Those who struggled for the Skeldon sugar factory must feel betrayed

All those who have struggled consistently for the modernisation of the Skeldon sugar factory must certainly now feel a great sense of betrayal that finally the Chinese will manage the factory without the consultation of the main union Guyana Agricultural and General Workers‘ Union (GAWU). As a former field secretary of the GAWU I still hold very strongly that we have the expertise to manage this factory. No one can deny that the GAWU and its members played a leading role in the great struggle of the sugar industry and a return to democratic rule in Guyana.

The union through consistent struggles and militant action has defied the World Bank study which required the closure of the Demerara estates. It is prudent to draw attention to the recent revelation about some Indian and Chinese companies operating in Africa that are engaged in the exploitation of workers.

We can walk between the raindrops of conformism and transformation of the Skeldon factory if we commit to principles and prudent management. Our performance and forecast in the economic/financial sphere up to the end of 1997 was positive.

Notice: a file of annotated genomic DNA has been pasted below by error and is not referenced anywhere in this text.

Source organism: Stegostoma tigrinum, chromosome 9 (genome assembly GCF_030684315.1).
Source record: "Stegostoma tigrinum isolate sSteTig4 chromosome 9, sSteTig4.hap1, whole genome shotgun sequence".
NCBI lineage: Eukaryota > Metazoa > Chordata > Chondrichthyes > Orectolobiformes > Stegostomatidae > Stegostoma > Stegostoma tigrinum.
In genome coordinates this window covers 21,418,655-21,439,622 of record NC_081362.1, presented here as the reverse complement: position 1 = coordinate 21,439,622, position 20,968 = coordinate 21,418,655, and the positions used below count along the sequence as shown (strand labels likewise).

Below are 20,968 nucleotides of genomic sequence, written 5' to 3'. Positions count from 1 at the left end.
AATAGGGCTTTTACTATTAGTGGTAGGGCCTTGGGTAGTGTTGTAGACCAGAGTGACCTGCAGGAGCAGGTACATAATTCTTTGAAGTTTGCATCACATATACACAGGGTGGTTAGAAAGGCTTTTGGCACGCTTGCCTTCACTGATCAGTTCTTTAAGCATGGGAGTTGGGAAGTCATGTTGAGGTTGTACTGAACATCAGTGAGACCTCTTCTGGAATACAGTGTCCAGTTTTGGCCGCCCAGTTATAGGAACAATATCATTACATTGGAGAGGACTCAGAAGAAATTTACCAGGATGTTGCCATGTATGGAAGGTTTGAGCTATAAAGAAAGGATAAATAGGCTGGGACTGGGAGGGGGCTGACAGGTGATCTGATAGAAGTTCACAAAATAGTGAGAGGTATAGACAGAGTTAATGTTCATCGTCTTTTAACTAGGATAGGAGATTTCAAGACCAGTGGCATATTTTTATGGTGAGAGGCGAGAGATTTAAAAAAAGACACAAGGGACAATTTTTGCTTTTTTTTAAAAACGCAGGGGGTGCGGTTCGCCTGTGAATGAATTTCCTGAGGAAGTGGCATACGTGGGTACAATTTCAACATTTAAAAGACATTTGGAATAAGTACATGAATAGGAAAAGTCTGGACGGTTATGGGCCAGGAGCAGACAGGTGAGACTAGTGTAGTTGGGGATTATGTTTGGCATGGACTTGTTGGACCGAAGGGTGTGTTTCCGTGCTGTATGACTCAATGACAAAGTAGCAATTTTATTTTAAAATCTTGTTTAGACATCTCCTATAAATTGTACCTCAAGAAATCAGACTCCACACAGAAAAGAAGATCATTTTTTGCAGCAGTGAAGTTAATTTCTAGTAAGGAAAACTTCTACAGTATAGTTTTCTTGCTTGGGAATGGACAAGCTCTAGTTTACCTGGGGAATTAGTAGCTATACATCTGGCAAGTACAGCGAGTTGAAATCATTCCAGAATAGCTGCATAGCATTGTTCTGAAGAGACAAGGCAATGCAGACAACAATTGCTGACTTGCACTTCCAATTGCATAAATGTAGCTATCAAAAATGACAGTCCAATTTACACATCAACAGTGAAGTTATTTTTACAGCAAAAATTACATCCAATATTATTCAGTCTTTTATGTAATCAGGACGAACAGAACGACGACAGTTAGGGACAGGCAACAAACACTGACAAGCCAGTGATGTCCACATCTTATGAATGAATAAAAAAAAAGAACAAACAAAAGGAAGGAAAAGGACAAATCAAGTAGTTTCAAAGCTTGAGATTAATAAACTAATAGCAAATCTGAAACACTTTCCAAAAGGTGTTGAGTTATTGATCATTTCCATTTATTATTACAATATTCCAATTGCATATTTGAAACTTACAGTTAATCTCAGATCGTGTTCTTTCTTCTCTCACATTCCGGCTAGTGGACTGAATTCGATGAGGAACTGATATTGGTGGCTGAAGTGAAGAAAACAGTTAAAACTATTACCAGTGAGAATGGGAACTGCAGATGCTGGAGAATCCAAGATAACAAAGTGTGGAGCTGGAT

I therefore believe that Guyana should struggle not only to retain its expertise, but also to expand it in the sugar factories. The public sector should not be denied that right. Having said this, I would hasten to add that if we are to succeed in holding on to the Skeldon sugar factory, it is clear that we must improve performance and production. In this regard we will need a combination of several factors. We will need skilled managers and the dedication of our workers. The Guyanese people have acquired great experience in the sugar industry and given the opportunity now without political interference, they will be able to make very valuable contributions.

Yours faithfully,
Mohamed Khan
Former GAWU Field Secretary

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